Corporate liability for copyright infringements in Italy?

Among the measures to fight the economic crisis announced by the Italian Government, sect. 15 para 1 lett. c) of the Anti-Crisis decree deserves a special mention: to put it short, the provision asserts corporate liability (under legislative decree 231/01) ? for copyright infringement committed by top management.

Although it may seems that the new law is of a little impact on corporate life (is highly unlikely that a top manager has time to waste doing file sharing) a second glance prove this first opinion not entirely correct.

The inclusion of copyright infringements into the list of crimes implying specific corporate liability forces a company to revise its (mandatory) prevention model to reflect new changes; thus – de facto – establishing a specific set of controls aimed at downloads, website surfing and file sharing. Failing to do so might lead some zealous prosecutor to think that the company actually allows copyright abuses.

A side effect of this regulation – when it will come into full force – is that workplace privacy will get another heavy blow. For the sake of copyright abuse prevention, indeed, all of employees’ Internet activity will be deeply inspected.

So long, Mr. Data Protection Commissioner…

Aggregate data and Italian Data Protection Authority

An Italian Data Protection Authority decision issued on June, 25, 2009 set the deadline of Sept. 30, 2009 for telco operators and ISPs that must notify the Data Protection Authority the list of their mining activities executed on customers’ aggregate data (such as traffic volumes, paths and so on.) The aim of this decision is to spot illegal (at least, under Data Protection Authority opinion) data handling “masked” by activities performed to keep the infrastructure running

The Data Protection Authority, after having received the information, will decide what can be still done without informing the customer, what can be done AFTER having informed the customer and obtained his approval and what cannot be done at all. Furthermore, the Data Protection Authority will release a set of technical and management rules to ensure the concerned subjects’ compliance.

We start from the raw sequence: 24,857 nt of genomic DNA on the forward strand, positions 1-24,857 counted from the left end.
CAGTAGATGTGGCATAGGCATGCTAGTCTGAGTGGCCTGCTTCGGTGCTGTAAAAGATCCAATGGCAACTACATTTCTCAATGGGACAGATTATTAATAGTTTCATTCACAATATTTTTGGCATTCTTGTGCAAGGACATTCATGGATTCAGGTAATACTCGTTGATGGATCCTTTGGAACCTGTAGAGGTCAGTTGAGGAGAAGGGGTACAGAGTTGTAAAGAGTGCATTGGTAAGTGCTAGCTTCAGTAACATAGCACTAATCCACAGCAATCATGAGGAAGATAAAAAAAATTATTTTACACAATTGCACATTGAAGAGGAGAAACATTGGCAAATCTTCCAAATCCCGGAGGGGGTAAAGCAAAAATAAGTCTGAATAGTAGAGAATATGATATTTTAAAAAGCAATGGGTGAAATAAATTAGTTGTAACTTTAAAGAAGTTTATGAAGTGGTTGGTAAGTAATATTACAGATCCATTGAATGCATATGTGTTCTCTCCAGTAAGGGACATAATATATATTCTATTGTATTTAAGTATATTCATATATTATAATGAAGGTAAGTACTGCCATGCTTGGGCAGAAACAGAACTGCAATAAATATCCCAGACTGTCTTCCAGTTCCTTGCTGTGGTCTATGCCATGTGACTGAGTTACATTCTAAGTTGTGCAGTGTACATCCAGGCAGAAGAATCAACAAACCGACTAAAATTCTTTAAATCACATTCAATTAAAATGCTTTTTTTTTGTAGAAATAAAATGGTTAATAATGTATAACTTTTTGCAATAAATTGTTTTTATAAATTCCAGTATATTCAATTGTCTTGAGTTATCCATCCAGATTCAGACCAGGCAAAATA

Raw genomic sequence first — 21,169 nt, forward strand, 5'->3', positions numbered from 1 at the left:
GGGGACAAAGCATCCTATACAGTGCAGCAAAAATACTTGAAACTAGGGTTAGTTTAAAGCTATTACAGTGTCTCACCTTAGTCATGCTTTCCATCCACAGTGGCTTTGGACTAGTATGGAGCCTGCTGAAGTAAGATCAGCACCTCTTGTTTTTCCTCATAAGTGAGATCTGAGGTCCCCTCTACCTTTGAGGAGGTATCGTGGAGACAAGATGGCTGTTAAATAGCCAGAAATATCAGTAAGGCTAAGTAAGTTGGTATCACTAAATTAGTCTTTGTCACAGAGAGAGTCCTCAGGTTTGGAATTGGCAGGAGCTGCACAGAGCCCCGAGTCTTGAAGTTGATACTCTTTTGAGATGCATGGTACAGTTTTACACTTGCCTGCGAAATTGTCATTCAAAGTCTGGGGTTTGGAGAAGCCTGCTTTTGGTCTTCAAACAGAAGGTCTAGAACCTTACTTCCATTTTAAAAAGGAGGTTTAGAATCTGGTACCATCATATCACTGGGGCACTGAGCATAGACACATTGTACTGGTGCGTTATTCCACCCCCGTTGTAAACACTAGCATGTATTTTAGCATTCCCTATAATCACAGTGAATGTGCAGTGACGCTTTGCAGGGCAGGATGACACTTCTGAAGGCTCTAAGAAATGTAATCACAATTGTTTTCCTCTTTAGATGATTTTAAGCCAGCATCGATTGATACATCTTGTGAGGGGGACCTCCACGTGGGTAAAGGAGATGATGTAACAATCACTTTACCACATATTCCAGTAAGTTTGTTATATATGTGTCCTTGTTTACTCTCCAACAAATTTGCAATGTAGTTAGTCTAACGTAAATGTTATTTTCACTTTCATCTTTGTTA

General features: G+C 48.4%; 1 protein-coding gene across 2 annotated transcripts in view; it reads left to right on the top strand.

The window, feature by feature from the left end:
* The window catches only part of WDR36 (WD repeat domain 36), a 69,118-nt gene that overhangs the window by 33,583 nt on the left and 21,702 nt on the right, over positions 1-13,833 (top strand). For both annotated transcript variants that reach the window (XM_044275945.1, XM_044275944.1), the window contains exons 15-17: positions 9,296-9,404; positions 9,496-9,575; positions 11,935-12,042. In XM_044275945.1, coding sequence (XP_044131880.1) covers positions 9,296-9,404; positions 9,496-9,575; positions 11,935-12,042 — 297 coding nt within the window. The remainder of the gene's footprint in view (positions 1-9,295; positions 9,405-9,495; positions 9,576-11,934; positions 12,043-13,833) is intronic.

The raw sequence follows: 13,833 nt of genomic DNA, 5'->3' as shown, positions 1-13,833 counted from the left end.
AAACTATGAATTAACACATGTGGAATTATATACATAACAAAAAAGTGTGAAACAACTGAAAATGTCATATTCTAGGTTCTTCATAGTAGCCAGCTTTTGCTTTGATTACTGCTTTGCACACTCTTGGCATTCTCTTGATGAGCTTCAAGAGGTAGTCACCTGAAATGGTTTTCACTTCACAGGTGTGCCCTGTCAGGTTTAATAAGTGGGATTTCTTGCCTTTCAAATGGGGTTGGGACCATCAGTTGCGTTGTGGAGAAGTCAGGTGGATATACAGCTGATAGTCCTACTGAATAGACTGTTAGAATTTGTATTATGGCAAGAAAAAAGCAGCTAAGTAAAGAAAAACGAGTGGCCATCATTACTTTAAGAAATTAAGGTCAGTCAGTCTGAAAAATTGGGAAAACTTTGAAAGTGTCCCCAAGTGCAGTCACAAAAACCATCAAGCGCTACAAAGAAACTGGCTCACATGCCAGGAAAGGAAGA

If these new set of rules will mimic those recently established for data-retention purposes and system administrators, telcos and ISPs will face again a mayhem of useless bureaucracy so hard to understand that the Data Protection Authority itself did release a FAQ to explain what these regulation actually meant (and we’re still waiting for the FAQ interpretation.)

Although the decision is limited to the Internet and telephony world, it is clear that in the near future it will affects too energy firms, banks, insurance companies and, in general, everybody who relies upon aggregate data to tweak its supply chain of services.

Once again, the Italian Data Protection Authority is proved to be one of the biggest blocking factor of Italian telco market, while not granting citizens some sort of protection.

Italy to ban on-line anonimyty?

A contribution for ALCEI.ORG
There is a disturbing, arising trend in Italy, of former showpersons now MPs of Berlusconi’s party to propose free speech and anonimity regulation “to protect minors” (but fact shows that they’re mostly concerned of copyright.)
Between January and March 2009 Luca Barbareschi (actor) and Gabriella Carlucci (anchor woman), proposed two draft laws whose declared intent was to enforce copyright protection by shutting down civil liberties.
To be clear:
Mr. Barbareschi’s Proposal is aimed at create a “single point of cultural control” by granting the Italian State backed royalty collecting agency, the role of exclusive gateway between artists and market. Furthermore, Mr. Barbareschi’s draft law contains so loose statements about ISPs liability that the Government is allowed to do
basically whatever he wants.
– More dangerous, if possible, is Mrs. Carlucci draft law that wants to ban anonymity from the Net, refusing even to consider intermediate forms such as “protected anonymity” (where the ISP act as trusted third party).
Mrs. Carlucci want to establish a committee under the Communication Authority with power of interpreting Internet-related law (in Italy, only magistrates and the Parliament is supposed to), receiving “confidential notice” of infringement, acting as Alternative Dispute Resolution provider, counseling magistrates about the enforcement of preemptive activities ruled under rule of evidence code, like searches and seizure, termporary jail rescrition etc.)
If approved, these (draft) laws will cause the concentration of power in goverrment’s hands, by weakening the possibility (or the right) to defend ourselves in Court.
Another step toward the ethical state?